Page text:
Lord Louis

My grandfather was the backbone to our lives. I remember small ‘tasks’ he would set me, standing tiptoed on a chair pushing his shoulders back hard against a stone wall “harder child, harder” he would yell, or tickling a blade of grass across his upper lip, as he snoozed in the afternoon, “softer child, softer” the indomitable yet gentle giant, until one sunny August day in Ireland the clouds descended on that childhood forever.

It is hard for me to imagine my grandfather, only a few years older than I am now, being asked to dismantle an empire. Unimaginable was the responsibility of stemming the tide of violence and controlling cities that were committing suicide. It is not hard, however, to imagine that from the moment my grandparents arrived, they rejected all the raj stereotypes and looked towards the job with open minds. It is also understandable that despite his royal ties my grandfather was a tough-minded realist, committed to those liberal principles which made him acceptable to a labour party. Ghandi, the soft-voiced archangel of India’s independence, sensed my grandfather’s warmth and responded to it, as he had been unable to do with any previous Viceroy.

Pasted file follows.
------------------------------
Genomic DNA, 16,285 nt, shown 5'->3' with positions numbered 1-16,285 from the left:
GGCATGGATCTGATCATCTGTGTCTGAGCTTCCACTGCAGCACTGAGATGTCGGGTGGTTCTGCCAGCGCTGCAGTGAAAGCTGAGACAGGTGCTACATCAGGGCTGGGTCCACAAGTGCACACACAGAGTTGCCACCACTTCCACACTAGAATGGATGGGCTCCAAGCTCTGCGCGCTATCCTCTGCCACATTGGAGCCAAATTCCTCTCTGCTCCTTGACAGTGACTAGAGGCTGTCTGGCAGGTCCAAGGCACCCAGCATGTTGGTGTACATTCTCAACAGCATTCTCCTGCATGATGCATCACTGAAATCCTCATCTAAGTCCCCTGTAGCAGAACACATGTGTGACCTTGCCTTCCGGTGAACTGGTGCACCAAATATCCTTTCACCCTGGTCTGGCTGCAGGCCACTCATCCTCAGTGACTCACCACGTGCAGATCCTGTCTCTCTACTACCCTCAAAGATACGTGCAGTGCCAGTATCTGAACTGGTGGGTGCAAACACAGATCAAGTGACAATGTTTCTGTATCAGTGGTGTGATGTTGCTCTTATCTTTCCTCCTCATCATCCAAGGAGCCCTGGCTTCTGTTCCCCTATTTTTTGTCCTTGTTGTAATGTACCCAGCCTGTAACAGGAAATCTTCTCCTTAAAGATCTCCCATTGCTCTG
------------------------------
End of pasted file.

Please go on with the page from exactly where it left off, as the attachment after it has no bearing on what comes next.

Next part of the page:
Criticism over the damnable haste in bringing British rule to an end has never softened. The blunt fact is that no one foresaw the magnitude of the disaster, and their failure to do so would baffle historians in later years. The Leaders themselves, Nehru and Jinnah, each made the grave error of underestimating the communal passions which would inflame the masses of their sub-continent, but it was the relative newcomer in their midst, the Viceroy, who took the blame from the rest of the world. 

I have travelled my way around this great country, who’s name I so proudly carry, staying in youth hostels, occasionally sickened by the unexpected glimpse of India’s timeless miseries or staying in Government houses of considerable magnitude, lavished upon by luxury, but never once during my numerous visits have I ever encountered an Indian, within India, who had any other reaction than speak in admiration about my grandparents.

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